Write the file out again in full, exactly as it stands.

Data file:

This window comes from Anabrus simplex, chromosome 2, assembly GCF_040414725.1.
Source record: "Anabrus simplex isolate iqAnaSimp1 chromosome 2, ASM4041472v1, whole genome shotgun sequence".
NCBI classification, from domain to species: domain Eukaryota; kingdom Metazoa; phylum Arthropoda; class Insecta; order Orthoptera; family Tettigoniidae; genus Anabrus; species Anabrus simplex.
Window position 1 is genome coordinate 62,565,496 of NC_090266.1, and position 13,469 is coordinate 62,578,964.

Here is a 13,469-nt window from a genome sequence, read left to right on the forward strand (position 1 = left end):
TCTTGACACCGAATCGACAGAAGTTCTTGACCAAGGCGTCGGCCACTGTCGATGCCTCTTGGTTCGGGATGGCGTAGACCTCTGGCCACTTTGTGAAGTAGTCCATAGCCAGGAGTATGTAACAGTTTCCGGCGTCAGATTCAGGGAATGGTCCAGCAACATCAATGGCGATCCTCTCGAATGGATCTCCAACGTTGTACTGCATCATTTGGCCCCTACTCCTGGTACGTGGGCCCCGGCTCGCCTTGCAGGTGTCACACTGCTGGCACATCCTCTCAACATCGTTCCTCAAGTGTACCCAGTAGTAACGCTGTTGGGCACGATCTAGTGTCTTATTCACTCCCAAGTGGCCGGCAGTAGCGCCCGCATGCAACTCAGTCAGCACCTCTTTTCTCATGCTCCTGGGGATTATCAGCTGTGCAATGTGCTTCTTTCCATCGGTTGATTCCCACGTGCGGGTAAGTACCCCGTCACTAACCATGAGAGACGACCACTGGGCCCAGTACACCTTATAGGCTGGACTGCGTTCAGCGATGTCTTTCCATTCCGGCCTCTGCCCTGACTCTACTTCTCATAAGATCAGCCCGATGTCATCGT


This window comes from Anabrus simplex, chromosome 2, assembly GCF_040414725.1.
Source record: "Anabrus simplex isolate iqAnaSimp1 chromosome 2, ASM4041472v1, whole genome shotgun sequence".
NCBI classification, from domain to species: domain Eukaryota; kingdom Metazoa; phylum Arthropoda; class Insecta; order Orthoptera; family Tettigoniidae; genus Anabrus; species Anabrus simplex.
Window position 1 is genome coordinate 62,565,496 of NC_090266.1, and position 13,469 is coordinate 62,578,964.

Here is a 13,469-nt window from a genome sequence, read left to right on the forward strand (position 1 = left end):
TCTTGACACCGAATCGACAGAAGTTCTTGACCAAGGCGTCGGCCACTGTCGATGCCTCTTGGTTCGGGATGGCGTAGACCTCTGGCCACTTTGTGAAGTAGTCCATAGCCAGGAGTATGTAACAGTTTCCGGCGTCAGATTCAGGGAATGGTCCAGCAACATCAATGGCGATCCTCTCGAATGGATCTCCAACGTTGTACTGCATCATTTGGCCCCTACTCCTGGTACGTGGGCCCCGGCTCGCCTTGCAGGTGTCACACTGCTGGCACATCCTCTCAACATCGTTCCTCAAGTGTACCCAGTAGTAACGCTGTTGGGCACGATCTAGTGTCTTATTCACTCCCAAGTGGCCGGCAGTAGCGCCCGCATGCAACTCAGTCAGCACCTCTTTTCTCATGCTCCTGGGGATTATCAGCTGTGCAATGTGCTTCTTTCCATCGGTTGATTCCCACGTGCGGGTAAGTACCCCGTCACTAACCATGAGAGACGACCACTGGGCCCAGTACACCTTATAGGCTGGACTGCGTTCAGCGATGTCTTTCCATTCCGGCCTCTGCCCTGACTCTACTTCTCATAAGATCAGCCCGATGTCATCGT